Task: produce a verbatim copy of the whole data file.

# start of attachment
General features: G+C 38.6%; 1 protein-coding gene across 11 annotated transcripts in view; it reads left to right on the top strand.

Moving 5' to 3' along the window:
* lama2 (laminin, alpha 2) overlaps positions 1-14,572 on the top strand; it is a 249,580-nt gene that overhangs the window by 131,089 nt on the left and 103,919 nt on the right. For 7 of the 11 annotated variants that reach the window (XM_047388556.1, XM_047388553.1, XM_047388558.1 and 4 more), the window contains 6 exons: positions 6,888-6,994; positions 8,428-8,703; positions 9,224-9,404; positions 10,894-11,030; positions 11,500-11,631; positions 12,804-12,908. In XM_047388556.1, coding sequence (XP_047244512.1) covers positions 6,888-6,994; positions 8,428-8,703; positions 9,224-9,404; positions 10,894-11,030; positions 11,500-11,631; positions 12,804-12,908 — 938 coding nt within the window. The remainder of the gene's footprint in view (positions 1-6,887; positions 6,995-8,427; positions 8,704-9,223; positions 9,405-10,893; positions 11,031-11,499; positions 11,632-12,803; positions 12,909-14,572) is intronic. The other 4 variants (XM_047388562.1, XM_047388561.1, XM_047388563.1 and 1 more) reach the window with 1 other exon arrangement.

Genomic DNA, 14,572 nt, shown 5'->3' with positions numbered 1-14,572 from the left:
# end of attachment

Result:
General features: G+C 38.6%; 1 protein-coding gene across 11 annotated transcripts in view; it reads left to right on the top strand.

Moving 5' to 3' along the window:
* lama2 (laminin, alpha 2) overlaps positions 1-14,572 on the top strand; it is a 249,580-nt gene that overhangs the window by 131,089 nt on the left and 103,919 nt on the right. For 7 of the 11 annotated variants that reach the window (XM_047388556.1, XM_047388553.1, XM_047388558.1 and 4 more), the window contains 6 exons: positions 6,888-6,994; positions 8,428-8,703; positions 9,224-9,404; positions 10,894-11,030; positions 11,500-11,631; positions 12,804-12,908. In XM_047388556.1, coding sequence (XP_047244512.1) covers positions 6,888-6,994; positions 8,428-8,703; positions 9,224-9,404; positions 10,894-11,030; positions 11,500-11,631; positions 12,804-12,908 — 938 coding nt within the window. The remainder of the gene's footprint in view (positions 1-6,887; positions 6,995-8,427; positions 8,704-9,223; positions 9,405-10,893; positions 11,031-11,499; positions 11,632-12,803; positions 12,909-14,572) is intronic. The other 4 variants (XM_047388562.1, XM_047388561.1, XM_047388563.1 and 1 more) reach the window with 1 other exon arrangement.

Genomic DNA, 14,572 nt, shown 5'->3' with positions numbered 1-14,572 from the left: